Visual Cues in Addiction: Open Your Eyes to a New Answer

The Biotechnology and Biological Sciences Research Council or BBSRC recently conducted a study to further understand addictive behavior. Needless to say, this aspect of a person’s behavior plays a significant role in his propensity for substance abuse, whether it’s alcohol or drug addiction. Previously, experts thought that a person’s addictive behavior is influenced most by visual stimuli, or the sight of the object of addiction. The recent findings discovered that though processes may play an even bigger role than this visual stimuli. Before, experts though that a visual presence of a certain stimulus is enough for the person to develop a bad habit. However, recent findings are stating that the visual presence does no more than offer information regarding the availability of that object and does not necessarily affect the decision of the person to consume.
The mind of an addict
According to Professor Theodora Duke of University of Sussex that a chemically dependent person needs only to look at a visual cue that represents the substance he is addicted before he starts to conduct decision-making processes in his brain. For instance, let’s say that an alcoholic person sees a bar. It’s not as easy as saying that the bar triggered the person’s addiction to alcohol. It’s more precise to say that even if the person saw the bar only momentarily (perhaps on his way home from work) he immediately and rapidly tries to make a decision as to whether he should go in for a drink or not. Obviously, the bar is merely a representative of alcoholic drinks which are valuable to an alcoholic.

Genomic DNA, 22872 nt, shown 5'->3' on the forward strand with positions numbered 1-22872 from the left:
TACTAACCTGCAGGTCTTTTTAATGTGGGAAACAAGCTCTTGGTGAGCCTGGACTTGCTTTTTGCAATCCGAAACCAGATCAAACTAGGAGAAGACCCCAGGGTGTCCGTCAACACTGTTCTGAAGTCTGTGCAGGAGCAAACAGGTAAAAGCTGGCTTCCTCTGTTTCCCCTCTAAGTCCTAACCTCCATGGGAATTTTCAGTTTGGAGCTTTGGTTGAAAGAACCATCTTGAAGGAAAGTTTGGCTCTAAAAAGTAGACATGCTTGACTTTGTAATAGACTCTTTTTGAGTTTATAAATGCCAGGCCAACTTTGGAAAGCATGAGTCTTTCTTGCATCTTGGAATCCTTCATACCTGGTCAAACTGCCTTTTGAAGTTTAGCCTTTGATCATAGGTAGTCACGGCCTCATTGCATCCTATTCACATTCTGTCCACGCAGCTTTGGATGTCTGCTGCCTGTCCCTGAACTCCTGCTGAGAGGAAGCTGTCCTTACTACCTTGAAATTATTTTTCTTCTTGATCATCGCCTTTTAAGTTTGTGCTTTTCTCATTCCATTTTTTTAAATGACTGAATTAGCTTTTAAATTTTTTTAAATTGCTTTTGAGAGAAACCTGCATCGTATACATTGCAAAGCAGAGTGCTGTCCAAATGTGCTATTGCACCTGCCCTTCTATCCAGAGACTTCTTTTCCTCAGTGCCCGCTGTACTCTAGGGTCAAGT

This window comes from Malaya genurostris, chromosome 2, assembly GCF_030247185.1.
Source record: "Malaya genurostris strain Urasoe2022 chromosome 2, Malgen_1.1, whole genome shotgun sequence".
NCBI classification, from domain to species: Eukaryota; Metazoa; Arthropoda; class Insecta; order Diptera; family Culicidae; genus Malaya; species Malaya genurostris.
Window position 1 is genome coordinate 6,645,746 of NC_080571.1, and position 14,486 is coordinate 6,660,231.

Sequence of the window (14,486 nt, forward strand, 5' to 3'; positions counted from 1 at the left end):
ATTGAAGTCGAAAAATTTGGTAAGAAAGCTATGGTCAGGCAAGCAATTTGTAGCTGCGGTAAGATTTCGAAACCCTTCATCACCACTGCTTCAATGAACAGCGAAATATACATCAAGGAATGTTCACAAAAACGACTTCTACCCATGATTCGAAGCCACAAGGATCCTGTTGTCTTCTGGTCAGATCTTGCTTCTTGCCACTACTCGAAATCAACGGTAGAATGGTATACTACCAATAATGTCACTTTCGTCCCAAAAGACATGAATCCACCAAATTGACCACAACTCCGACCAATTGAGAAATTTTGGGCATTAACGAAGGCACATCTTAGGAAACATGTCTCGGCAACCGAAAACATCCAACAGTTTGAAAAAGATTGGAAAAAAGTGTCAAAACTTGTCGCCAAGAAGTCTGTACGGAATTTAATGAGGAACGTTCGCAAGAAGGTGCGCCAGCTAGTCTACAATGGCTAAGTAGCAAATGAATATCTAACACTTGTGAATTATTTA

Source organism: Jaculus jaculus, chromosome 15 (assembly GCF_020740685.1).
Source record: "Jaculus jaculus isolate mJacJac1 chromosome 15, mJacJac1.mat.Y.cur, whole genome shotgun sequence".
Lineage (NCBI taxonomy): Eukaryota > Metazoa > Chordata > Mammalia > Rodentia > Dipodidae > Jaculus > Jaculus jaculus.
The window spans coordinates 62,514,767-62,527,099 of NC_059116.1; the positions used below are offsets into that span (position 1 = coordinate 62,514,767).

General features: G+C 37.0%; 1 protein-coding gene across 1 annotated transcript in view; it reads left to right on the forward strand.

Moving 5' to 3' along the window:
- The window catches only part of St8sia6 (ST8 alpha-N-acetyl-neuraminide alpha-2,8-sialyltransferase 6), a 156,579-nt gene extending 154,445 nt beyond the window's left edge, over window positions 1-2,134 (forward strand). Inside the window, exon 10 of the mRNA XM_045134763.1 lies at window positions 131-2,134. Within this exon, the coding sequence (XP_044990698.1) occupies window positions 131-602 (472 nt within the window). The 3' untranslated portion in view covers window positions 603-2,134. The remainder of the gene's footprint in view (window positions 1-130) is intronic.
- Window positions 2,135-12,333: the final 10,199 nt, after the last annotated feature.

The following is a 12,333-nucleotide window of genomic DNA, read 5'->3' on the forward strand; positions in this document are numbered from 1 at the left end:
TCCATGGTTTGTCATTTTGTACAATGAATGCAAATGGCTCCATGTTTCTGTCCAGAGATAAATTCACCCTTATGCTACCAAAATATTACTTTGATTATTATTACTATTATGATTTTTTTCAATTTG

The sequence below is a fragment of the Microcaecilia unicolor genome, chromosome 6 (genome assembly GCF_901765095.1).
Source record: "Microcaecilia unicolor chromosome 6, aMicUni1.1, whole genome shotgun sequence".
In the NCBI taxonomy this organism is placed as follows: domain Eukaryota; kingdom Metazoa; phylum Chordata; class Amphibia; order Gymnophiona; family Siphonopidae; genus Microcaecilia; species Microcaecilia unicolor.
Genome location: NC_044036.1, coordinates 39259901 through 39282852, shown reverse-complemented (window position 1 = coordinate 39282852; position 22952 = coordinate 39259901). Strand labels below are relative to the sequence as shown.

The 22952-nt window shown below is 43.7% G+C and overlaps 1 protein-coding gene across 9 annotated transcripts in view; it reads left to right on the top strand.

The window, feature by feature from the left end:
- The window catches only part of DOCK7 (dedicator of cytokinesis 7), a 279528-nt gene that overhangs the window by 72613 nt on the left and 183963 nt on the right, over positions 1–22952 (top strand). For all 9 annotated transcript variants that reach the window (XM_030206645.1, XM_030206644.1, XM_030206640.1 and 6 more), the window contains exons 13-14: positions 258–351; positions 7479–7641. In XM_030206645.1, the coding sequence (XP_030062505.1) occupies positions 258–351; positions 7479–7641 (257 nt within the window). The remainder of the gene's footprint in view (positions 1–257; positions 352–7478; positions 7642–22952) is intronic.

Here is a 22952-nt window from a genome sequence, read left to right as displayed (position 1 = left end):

Fighting temptation
Because of these findings, some experts are suggesting that preventing a person from responding to visual cues may be a key answer that can be used in drug addiction treatment. However, University of Nottingham’s Dr. Lee Hogart refutes this by saying that it may not be as simple as that. As an example, he points to a person who is scanning the menu of a restaurant. To make his decision, he creates a mental image of the dish and evaluates how much he craves or likes it. After scanning the entire menu, he settles for the dish that he wants most at the time, and not necessarily on the item that he spent the most time looking at. According to Hogart, the answer does not lie eliminating the visual stimuli but decreasing the value that the patient attaches to that stimuli.
Miramar is a rehabilitation center that works towards that goal. If you or someone close to you is suffering from chemical dependence, give us a call today.


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